Adam S. Olsen- Washington, D.C.
April 13, 2021

The House will reconvene from Easter recess at 7 p.m., with first votes expected at 7:15 p.m.  For today, the House will only consider one bill under suspension of the rules, the Senate Amendment to H.R. 1868 – An Act to prevent across-the-board direct spending cuts which provides for an extension of the temporary suspension of Medicare sequestration.

The Senate convenes at 12 p.m., when it will resume consideration of the nomination of Polly Trottenberg to serve as deputy secretary of Transportation with a confirmation vote expected at 2:15pm.  The Senate is then expected to vote on the motion to invoke cloture on the nomination of Wendy Sherman to be Deputy Secretary of State.

At 10 a.m. IRS Commissioner Charles Rettig will testify before the Finance Committee to discuss the “Filing Season and 21st Century IRS.”

President Joe Biden and congressional leaders will attend this morning’s 11 a.m. ceremony to honor William “Billy” Evans, the USCP officer who was killed in the car attack at the Capitol earlier this month.  Later today, Vice President Kamala Harris will also pay her respects to Evans, who will lie in honor in the Capitol Rotunda throughout the day.

At 2 p.m. President Biden and Vice President Harris will meet with members of the Congressional Black Caucus in the Oval Office as part of continuing outreach to key constituencies in Congress. The White House said topics will include voting rights and racial equality.

As the White House and Democratic Congressional leadership push ahead on the infrastructure bill, President Biden met Monday afternoon with a bipartisan group of lawmakers and tried to assure them that the Oval Office gathering was not “window dressing.” One of the core disputes is over what counts as infrastructure in his $2.3 trillion proposal.  The meeting came as Biden’s team is making a direct argument for lawmakers to put their constituents ahead of their ideologies. The White House released state-by-state breakdowns Monday that show the dire shape of roads, bridges, the power grid and housing affordability, among other issues. An appeal to the broader public is unlikely to resonate much with Republican lawmakers who have already blasted the plan. The figures in the state summaries paint a decidedly bleak outlook for the world’s largest economy after years of repairs being deferred and delayed. They suggest that too much infrastructure is unsafe for vehicles at any speed, while highlighting the costs of extreme weather events that have become more frequent with climate change as well as dead spots for broadband and a dearth of child care options. Republican lawmakers have been very quick to reject the infrastructure proposal from Biden. They say just a fraction of the spending goes to traditional infrastructure, as $400 billion would expand Medicaid support for caregivers and substantial portions would fund electric vehicle charging stations and address the racial injustice of highways that were built in ways that destroyed Black neighborhoods.  The reports give some data to back up their argument that more money should be spent on roads and bridges. Biden’s plan would modernize 20,000 miles worth of roadways, but California by itself has 14,220 miles of highway in poor condition.  Republican lawmakers also object to funding the package by increasing the corporate tax rate from 21% to 28% and increasing the global minimum tax, among other tax changes including stepped-up IRS enforcement being proposed by the Biden administration.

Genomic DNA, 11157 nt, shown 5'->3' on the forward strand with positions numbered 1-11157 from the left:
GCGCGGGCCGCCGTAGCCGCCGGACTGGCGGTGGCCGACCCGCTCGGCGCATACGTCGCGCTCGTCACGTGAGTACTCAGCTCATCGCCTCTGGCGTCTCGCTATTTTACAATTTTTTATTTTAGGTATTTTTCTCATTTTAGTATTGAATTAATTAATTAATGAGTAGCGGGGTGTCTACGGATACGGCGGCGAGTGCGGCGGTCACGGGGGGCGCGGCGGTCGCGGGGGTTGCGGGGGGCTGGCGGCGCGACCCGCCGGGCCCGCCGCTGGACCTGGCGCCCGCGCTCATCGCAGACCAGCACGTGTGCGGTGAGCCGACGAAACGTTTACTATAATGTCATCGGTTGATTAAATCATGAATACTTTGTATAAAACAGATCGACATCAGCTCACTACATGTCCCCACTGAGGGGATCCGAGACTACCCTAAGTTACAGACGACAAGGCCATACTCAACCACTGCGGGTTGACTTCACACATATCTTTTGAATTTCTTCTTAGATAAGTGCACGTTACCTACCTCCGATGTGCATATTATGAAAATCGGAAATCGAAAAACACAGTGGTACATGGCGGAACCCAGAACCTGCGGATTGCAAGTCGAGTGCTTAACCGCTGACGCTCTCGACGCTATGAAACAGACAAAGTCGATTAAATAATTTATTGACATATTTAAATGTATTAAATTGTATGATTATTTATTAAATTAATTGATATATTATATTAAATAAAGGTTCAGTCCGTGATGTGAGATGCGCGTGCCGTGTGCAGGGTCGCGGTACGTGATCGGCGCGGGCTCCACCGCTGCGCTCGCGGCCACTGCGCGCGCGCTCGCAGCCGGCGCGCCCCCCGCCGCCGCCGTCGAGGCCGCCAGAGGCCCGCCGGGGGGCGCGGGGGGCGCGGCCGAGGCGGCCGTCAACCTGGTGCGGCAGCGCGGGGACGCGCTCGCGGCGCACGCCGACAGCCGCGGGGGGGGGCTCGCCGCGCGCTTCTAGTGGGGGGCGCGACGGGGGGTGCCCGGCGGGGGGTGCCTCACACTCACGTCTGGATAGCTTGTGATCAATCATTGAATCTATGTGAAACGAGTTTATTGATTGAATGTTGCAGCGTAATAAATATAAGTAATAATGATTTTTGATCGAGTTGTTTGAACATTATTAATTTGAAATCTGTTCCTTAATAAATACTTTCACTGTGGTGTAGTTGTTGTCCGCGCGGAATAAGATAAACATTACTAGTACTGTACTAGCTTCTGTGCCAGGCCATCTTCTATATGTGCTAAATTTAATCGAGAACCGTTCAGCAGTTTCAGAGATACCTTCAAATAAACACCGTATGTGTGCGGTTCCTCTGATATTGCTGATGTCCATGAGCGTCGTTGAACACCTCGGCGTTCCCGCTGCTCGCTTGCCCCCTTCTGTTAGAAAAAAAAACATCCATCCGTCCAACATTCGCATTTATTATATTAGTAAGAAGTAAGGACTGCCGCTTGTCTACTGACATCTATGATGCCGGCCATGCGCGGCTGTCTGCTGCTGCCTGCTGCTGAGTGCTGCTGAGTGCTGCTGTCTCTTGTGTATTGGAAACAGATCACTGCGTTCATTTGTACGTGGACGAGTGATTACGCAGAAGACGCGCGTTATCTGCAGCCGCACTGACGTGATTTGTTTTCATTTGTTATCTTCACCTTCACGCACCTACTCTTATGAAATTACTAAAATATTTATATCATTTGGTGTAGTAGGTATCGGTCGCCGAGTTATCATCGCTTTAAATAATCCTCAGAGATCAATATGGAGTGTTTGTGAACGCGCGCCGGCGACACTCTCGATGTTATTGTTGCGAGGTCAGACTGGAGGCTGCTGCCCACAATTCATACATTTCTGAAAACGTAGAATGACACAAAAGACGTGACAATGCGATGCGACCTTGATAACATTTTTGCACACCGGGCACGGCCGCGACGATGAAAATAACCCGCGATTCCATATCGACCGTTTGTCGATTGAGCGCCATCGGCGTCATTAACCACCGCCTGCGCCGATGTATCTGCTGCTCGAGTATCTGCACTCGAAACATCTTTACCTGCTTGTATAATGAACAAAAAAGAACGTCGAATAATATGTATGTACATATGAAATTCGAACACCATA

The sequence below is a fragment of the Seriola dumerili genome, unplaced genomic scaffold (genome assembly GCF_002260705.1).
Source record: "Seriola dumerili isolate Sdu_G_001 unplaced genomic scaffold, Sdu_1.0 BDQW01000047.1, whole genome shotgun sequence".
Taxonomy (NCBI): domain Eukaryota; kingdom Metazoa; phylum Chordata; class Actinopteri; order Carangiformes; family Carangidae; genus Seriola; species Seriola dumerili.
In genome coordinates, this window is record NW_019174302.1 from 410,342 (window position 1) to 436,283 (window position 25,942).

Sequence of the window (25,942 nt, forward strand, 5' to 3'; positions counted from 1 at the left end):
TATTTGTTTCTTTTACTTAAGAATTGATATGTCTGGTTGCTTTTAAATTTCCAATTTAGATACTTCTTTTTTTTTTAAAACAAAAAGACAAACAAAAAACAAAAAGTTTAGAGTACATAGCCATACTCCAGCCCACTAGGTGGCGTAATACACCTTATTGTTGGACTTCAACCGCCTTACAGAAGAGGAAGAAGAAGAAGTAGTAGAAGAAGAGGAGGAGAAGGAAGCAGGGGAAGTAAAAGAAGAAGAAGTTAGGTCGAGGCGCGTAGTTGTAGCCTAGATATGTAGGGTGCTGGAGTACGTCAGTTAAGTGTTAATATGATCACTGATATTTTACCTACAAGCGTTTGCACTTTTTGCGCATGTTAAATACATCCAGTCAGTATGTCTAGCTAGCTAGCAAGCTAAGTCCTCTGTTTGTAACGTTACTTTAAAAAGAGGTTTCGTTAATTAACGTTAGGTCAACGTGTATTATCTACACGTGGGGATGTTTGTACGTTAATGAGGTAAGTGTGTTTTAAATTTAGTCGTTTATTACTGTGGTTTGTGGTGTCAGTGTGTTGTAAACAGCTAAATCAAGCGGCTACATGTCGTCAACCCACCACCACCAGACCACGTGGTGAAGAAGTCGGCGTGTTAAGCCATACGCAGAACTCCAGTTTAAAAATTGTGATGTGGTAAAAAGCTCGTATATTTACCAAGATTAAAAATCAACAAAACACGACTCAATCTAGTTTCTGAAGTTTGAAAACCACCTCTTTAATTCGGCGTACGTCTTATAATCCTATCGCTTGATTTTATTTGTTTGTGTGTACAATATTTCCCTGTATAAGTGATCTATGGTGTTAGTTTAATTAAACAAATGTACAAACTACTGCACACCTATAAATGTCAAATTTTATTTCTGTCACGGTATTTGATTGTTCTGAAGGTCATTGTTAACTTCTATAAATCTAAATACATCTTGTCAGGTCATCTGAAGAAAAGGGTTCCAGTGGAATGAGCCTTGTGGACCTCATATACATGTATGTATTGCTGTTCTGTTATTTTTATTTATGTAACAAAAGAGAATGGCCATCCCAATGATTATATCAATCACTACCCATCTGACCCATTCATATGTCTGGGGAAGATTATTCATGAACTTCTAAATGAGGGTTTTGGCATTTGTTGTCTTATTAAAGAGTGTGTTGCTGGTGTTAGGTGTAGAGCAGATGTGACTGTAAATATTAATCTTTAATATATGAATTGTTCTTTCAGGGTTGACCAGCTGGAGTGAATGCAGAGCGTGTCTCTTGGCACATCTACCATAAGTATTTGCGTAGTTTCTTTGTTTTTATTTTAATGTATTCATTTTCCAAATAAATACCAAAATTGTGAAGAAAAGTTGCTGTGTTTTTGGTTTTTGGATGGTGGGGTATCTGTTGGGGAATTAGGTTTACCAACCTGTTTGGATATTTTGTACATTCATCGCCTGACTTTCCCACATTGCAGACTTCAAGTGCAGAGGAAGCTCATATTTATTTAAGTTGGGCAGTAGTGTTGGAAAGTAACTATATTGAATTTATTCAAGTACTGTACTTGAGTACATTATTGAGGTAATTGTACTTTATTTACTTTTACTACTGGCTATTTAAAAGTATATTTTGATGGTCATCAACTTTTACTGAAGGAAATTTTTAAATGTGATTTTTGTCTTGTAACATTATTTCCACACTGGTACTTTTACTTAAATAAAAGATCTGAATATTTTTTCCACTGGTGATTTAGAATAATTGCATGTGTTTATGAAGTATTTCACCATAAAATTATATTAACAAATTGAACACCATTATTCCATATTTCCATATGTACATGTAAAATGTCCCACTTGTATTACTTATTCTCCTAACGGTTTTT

Finally, President Biden on Monday nominated Anne Milgram, a former New Jersey attorney general, to direct the Drug Enforcement Administration, the Justice Department’s lead agency for investigating drug trafficking and manufacturing.  The D.E.A. has not had a politically appointed leader since the Obama administration.

Adam S. Olsen, Washington, D.C.